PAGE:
The purpose of stylistic analysis is to determine exactly what the writer did to achieve rhetorical effect. Prose writers have three tools”form, content, and style. Lucas assumes that the most powerful rhetoric is created when these three elements work together seamlessly. Form refers to how a piece is organized. For example, most prose has, at minimum, a beginning, middle, and end. Each section has a purpose to fulfill and each section must somehow pave the way for the following section. If a list of facts comes in a particular order, does that order serve a purpose?
Are formal expectations set in a section and, if so, are they met. Content refers to the facts, ideas, and anecdotes themselves. Do the facts support the argument? Do the ideas resonate with the audience? Does the anecdote make a point and is the point the right one? Do the ideas build to an irresistible conclusion? Are the expectations set up by the form fulfilled? What preconceptions does an audience have of these ideas? Style refers to the choice and arrangement of the words and sentences that convey those ideas. How are metaphors, allusions, and other figures of speech used?
What do the words sound like? Is there cadence and rhythm? Are long and short words and sentences used purposefully and to good effect? What is the tone? Is there momentum? Do the words and references have special meaning to the audience? To achieve maximum effect, each of these three elements must support each other. For example, the intent of a document is to persuade people that X is desirable. However, the best way to achieve the goal is not necessarily to say straight out, I want to convince you that X is desirable. Instead you might say, Barack Obama thinks X is wonderful.
That is a decision about content. Or, you might decide to list ten great things about X. Thats a decision about form. If you wanted people to have positive emotions towards X, you might choose to describe X in comparison to something people have great fondness for. Thats a stylistic decision. How to Perform a Stylistic Analysis Stylistic analysis is a close textual analysis of the work under consideration. As Lukas says, this analysis involves probing the document microscopically at the level of the sentence, phrase, word, and syllable (Lucas, p.565).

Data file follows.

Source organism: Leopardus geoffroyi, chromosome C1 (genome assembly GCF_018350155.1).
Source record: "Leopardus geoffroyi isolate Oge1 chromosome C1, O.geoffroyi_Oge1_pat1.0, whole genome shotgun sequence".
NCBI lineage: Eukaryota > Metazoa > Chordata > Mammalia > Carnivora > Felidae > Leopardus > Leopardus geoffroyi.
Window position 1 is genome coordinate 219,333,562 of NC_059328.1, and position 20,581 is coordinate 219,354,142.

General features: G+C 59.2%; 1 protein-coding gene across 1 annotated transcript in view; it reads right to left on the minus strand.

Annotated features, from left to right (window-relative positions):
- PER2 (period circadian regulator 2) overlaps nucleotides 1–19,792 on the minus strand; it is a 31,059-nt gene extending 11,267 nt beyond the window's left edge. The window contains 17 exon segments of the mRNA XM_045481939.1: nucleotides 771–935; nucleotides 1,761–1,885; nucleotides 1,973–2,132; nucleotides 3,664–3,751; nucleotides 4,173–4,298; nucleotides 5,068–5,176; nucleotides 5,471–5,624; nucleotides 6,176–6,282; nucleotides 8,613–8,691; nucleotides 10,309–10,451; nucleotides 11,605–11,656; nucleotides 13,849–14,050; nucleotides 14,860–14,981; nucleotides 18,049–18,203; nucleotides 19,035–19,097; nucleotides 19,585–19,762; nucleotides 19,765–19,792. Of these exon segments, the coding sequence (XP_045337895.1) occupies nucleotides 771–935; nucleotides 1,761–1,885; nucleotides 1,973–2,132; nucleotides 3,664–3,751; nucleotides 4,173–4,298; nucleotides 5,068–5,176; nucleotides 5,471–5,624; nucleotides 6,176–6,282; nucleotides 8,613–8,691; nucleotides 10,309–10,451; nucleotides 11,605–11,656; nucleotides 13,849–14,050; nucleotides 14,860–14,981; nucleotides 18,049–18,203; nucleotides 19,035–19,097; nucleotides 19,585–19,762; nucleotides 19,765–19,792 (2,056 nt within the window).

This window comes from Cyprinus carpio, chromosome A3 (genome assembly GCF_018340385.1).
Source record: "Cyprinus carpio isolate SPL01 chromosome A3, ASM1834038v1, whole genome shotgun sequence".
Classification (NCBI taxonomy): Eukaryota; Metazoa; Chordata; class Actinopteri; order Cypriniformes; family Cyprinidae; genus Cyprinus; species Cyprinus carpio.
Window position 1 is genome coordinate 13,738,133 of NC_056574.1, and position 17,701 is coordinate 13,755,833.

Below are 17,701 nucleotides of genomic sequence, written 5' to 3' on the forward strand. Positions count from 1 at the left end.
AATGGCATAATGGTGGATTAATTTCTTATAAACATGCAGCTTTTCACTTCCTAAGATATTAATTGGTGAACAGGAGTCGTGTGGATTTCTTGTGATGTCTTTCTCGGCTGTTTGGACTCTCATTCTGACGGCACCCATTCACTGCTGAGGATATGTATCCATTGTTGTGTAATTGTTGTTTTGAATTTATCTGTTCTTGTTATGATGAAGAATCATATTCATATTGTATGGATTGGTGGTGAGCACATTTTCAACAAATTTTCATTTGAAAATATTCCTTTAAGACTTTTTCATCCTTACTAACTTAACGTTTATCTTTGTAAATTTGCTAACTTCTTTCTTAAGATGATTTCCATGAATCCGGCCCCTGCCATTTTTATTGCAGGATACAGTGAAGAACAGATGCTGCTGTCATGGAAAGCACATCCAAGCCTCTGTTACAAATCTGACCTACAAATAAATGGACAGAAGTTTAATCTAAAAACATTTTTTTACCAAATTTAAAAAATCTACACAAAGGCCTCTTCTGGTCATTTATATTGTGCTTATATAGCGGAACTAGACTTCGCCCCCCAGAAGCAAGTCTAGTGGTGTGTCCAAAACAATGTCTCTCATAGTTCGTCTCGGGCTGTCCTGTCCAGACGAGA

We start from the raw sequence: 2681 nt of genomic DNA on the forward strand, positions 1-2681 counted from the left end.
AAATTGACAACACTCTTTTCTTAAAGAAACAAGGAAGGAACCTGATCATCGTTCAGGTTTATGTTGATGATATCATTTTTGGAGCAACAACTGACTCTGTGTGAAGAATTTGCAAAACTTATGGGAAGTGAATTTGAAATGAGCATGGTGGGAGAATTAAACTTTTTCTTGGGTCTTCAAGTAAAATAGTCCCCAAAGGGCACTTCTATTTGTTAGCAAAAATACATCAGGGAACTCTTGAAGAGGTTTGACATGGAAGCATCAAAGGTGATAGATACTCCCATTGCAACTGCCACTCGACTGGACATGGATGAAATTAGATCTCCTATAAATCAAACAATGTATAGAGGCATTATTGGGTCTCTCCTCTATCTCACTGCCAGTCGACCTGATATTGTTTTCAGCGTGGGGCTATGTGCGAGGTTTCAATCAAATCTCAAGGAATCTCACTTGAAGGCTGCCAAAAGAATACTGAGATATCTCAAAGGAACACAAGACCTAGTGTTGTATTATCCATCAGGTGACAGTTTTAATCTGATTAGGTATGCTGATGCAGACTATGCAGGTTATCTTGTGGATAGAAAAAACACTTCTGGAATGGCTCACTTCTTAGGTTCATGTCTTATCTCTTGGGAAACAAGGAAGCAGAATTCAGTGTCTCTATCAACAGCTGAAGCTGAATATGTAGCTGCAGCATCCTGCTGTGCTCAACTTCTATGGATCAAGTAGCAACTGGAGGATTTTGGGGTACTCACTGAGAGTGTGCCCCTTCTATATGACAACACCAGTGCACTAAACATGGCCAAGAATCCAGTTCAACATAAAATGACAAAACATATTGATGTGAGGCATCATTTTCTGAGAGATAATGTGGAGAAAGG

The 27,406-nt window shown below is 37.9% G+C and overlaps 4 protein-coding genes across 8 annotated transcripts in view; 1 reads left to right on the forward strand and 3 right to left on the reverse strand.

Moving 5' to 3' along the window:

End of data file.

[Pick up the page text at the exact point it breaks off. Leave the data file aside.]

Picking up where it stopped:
The first step is to summarize the purpose of the speech in a sentence or two. This is the grounding of the analysis in that the purpose of putting the text under the microscope is to determine if and how it achieved its purpose. The second step is to describe the structure of the piece. What are the major sections? The third step is to analyze each section, starting with the beginning of the document and ending with the conclusion of the document, and ask yourself the following questions: 1. What is the purpose of this section?
2.How does this section relate to the larger document? 3. What are the structural expectations for this section? How are they met? 4. What is the content and how is it persuasive? 5. What is the style in terms of diction, sentence length, tone, cadence, logic, emotive language, rhythm, use of figures of speech, etc. How do style choices contribute to persuasiveness? 6. Evaluate how well synthesis of form, content, and style is achieved. 7. How does this section lead to the next section? 8. Conclude by describing the movement of the whole speech and the persuasive impact of that movement.